What is the point of view in "The Storyteller" by Saki?

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M.P. Ossa | College Teacher | (Level 1) Distinguished Educator

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"The Storyteller" by H.H. Munro (Saki) is a nested story, or a story within a story. The external story is "The Storyteller" itself, as it is told by Saki, where he narrates the events that are taking place with the aunt, the children, and the bachelor in the railway carriage. The internal story is the bachelor's tale.

This being said, Saki is the external narrator that, from a third person omniscient point of view, tells us the story of "a bachelor" who is aggravated by three misbehaved children, and by their aunt, who cannot control them with her boring stories. As a result, the bachelor decides to tell the children a story of his own; the crudeness and ironical nature of the story ends up fascinating the children.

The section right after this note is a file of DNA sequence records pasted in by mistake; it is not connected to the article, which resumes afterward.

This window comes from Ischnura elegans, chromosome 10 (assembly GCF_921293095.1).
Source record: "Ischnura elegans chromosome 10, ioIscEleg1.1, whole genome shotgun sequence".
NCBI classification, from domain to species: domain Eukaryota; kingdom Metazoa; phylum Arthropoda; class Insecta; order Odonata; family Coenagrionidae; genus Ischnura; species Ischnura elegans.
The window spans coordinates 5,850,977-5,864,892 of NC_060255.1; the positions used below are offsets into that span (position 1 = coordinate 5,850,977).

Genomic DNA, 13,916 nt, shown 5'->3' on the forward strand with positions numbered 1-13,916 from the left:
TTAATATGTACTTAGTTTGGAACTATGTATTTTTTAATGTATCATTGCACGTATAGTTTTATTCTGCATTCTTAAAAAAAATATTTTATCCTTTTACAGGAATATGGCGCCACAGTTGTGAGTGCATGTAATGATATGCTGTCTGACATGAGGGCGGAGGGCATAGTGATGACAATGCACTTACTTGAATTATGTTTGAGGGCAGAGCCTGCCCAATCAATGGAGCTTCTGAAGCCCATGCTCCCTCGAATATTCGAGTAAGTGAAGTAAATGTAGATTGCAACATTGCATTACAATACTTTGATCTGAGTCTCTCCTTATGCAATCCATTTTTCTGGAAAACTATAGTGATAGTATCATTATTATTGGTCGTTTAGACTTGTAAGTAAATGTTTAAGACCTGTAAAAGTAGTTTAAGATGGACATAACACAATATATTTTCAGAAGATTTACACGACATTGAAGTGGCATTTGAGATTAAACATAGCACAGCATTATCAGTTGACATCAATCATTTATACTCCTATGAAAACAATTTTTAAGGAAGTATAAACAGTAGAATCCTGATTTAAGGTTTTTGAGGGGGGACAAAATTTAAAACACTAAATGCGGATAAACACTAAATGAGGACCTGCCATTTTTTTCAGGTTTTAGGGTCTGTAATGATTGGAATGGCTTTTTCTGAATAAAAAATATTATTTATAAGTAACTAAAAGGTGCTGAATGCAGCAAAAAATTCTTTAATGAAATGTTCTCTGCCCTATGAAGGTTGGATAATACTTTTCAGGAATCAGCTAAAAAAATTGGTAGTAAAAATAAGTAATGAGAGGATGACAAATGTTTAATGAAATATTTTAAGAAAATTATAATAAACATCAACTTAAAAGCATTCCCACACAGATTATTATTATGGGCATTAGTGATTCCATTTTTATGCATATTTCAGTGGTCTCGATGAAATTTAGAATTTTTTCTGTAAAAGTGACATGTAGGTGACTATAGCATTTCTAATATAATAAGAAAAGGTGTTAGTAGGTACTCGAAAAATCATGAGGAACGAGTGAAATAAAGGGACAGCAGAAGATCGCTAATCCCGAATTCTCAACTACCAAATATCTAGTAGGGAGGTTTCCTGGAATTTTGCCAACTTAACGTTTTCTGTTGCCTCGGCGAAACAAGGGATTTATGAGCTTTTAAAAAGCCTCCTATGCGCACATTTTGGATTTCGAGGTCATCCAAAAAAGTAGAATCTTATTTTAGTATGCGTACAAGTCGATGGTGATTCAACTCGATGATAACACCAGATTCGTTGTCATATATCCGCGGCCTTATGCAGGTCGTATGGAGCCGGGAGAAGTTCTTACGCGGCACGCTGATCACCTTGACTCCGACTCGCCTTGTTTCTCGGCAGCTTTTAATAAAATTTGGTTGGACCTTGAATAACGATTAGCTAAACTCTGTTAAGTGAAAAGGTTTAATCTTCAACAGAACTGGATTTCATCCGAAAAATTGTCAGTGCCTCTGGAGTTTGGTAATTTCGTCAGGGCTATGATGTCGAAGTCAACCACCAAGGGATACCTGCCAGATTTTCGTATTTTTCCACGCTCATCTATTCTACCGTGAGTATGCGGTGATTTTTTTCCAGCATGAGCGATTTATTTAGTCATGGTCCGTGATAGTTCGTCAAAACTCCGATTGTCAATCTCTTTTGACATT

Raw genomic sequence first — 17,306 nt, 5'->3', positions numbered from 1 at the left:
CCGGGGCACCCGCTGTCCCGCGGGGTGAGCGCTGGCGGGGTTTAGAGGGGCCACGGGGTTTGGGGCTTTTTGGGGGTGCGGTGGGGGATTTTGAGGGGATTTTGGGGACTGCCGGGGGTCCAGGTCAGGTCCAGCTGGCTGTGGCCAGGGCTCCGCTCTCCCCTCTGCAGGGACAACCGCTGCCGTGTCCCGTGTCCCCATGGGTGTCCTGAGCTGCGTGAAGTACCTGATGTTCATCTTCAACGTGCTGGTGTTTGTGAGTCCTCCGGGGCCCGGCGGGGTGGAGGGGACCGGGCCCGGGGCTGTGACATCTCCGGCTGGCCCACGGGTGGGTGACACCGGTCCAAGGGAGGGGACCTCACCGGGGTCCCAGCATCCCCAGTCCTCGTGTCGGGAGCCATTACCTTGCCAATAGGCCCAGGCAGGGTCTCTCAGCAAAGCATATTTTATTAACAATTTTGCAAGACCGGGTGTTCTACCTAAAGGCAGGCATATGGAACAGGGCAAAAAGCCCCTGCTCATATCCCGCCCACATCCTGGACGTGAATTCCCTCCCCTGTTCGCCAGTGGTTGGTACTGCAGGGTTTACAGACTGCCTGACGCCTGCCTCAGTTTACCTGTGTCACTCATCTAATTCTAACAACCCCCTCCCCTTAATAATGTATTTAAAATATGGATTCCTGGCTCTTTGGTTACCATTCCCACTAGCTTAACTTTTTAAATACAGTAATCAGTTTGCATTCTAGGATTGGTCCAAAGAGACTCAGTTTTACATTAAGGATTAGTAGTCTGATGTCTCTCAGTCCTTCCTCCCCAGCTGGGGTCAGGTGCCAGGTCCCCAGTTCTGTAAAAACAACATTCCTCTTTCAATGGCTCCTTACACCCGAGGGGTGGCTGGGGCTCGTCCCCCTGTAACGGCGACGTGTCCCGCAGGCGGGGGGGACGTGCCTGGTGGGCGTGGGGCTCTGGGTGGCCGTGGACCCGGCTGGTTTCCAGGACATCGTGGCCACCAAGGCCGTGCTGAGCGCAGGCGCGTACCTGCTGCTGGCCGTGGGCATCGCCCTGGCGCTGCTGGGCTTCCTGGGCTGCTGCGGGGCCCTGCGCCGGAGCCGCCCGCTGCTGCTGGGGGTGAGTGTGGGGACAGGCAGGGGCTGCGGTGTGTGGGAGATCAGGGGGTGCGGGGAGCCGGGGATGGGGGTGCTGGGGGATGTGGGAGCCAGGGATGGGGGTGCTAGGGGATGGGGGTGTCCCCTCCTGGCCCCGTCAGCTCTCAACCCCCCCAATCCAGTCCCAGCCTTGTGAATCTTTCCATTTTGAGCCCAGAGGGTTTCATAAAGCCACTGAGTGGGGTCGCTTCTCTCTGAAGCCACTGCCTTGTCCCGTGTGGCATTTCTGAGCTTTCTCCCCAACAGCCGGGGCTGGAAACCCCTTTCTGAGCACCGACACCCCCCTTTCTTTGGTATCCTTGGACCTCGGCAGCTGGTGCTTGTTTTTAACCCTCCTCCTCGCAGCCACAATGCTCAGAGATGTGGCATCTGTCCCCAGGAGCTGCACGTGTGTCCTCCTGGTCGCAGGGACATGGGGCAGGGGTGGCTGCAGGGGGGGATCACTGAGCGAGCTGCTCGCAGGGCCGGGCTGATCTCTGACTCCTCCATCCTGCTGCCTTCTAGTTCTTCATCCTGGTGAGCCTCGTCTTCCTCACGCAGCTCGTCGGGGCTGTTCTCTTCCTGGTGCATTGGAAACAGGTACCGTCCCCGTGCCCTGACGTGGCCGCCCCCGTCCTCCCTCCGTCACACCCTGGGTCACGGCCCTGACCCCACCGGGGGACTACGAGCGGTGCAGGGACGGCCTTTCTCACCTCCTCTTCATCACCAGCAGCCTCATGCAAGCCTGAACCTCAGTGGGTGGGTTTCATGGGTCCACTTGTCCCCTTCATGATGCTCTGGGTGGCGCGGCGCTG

This second, nested, story, told by the protagonist, makes the bachelor an internal narrator. The bachelor tells the children the fictional story about Bertha, the "horribly good" little girl whose good deeds and shiny medals of honor end up getting her eaten by a wolf.

Hence, "The Storyteller" is told from a third person omniscient point of view where Saki is the all-knowing and non-participant narrator. This point of view is focalized through the perspective of the bachelor as an internal narrator.

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